Asteroid Christmas
© Daily Mail, UK
The asteroid could be more than twice the size as the Statue of Liberty (305 feet) or Elizabeth Tower (better known as Big Ben) and bigger than Salisbury Cathedral (404 feet)
An asteroid bigger than the Statue of Liberty will fly past Earth at 8:20pm GMT on Christmas Day, according to data from NASA's Center for Near Earth Studies.

The asteroid, called 2014 SD224, will come within 0.02019 astronomical units, or nearly 1.9 million miles, from the Earth's surface.

2014 SD224 has a diameter anywhere between 302 and 690 feet (92 to 210 metres) - meaning it could be more than twice the size of the Statue of Liberty (305 feet) or bigger than Salisbury Cathedral (404 feet).

As 2014 SD224 flies past Earth, it will be travelling at a speed of 10 kilometres per second or more than 22,000 miles per hour - roughly 30 times the speed of sound.

Despite being around eight times further out than the Moon, the asteroid is classed as a near Earth object (NEO) and is being tracked by the space agency.

Although 2014 SD224 - which can be tracked on NASA's website - is at a distance of 1.9 million miles away, this is relatively close in astronomical terms.

For this reason, 2014 SD224 is defined by NEO, although it's not expected to do damage.

NEOs are an asteroid or comet whose orbit brings it into or through a zone between approximately 91 million and 121 million miles (195 million km) from the Sun, meaning that it can pass within about 30 million miles (50 million km) of Earth's orbit.

If the object is larger than 460 feet (140 meters) across, it is considered a potentially hazardous object (PHO).

'NEOs are comets and asteroids that have been nudged by the gravitational attraction of nearby planets into orbits that allow them to enter the Earth's neighbourhood,' said NASA.

'Composed mostly of water ice with embedded dust particles, comets originally formed in the cold outer planetary system while most of the rocky asteroids formed in the warmer inner solar system between the orbits of Mars and Jupiter.

'The scientific interest in comets and asteroids is due largely to their status as the relatively unchanged remnant debris from the solar system formation process some 4.6 billion years ago.'

According to publicly available NASA data, there have been 24,629 NEOs discovered, as of Tuesday.

It is estimated that there are about 25,000 near-Earth objects (NEOs) larger than 460 feet (140 metres).

And there are also an estimated 1,000 NEOs larger than 3,280 feet (one kilometre), highlighting the need to keep track of these space rocks.

On average, Earth is hit by a football pitch-sized rock every 5,000 years, and a civilisation-ending asteroid every one million years, according to NASA's Near-Earth Object Program.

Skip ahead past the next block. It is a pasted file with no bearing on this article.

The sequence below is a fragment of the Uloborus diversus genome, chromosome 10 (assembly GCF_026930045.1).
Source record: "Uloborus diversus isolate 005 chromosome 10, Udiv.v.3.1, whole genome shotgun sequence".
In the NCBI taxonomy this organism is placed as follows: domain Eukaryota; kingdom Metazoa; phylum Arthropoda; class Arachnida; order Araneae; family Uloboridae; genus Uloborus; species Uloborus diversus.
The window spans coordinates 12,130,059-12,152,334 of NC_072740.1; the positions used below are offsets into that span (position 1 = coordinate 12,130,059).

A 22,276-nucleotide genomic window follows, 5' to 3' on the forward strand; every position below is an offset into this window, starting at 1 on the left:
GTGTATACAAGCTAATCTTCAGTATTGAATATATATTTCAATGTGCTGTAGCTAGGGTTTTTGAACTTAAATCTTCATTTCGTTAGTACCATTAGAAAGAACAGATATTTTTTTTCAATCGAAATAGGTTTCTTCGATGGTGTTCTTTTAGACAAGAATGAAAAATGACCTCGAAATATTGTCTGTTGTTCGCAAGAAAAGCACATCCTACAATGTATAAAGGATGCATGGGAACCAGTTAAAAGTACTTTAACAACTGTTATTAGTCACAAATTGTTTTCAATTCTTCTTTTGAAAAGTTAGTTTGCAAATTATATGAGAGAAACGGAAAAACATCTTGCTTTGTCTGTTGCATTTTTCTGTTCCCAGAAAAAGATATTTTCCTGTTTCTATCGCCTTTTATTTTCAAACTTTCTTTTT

'By continually searching for asteroids, we expect to eventually find the majority of the hundred-meter-scale asteroids over time, as each happens to pass by our planet many years or decades before a possible potential impact,' Paul Chodas, director at NASA's Center for Near Earth Studies, told Newsweek.

'We have already inventoried over 95 percent of the really large asteroids (1 kilometer or 0.62 miles in size and larger) and we know that none of them has any chance of impacting over the next century.'

Last month, it was revealed an asteroid the size of a London bus missed the Earth by just 240 miles (386 km) - on Friday 13th

The space rock, dubbed '2020 VT4', was only spotted 15 hours after its closest approach by the Asteroid Terrestrial-impact Last Alert System on Mauna Loa, Hawaii.

Had it come much closer, the 16 to 33 feet (5 to 10 metre) wide body would have burned up in the atmosphere over the South Pacific.

Its orbit brought it about the same distance from the Earth as the International Space Station, making it the closest asteroid to pass by Earth on record to date.
Astronomers are hunting for asteroids larger than 450ft as they can cause 'catastrophic damage'

Researchers have discovered most of the asteroids that are about a kilometers in size, but are now on the hunt for those that are about 459ft (140m) - as they could cause catastrophic damage.

Although nobody knows when the next big impact will occur, scientists have found themselves under pressure to predict - and intercept - its arrival.

'Sooner or later we will get... a minor or major impact,' said Rolf Densing, who heads the European Space Operations Centre (ESOC) in Darmstadt

It may not happen in our lifetime, he said, but 'the risk that Earth will get hit in a devastating event one day is very high.'

'For now, there is little we can do.'

Source: AFP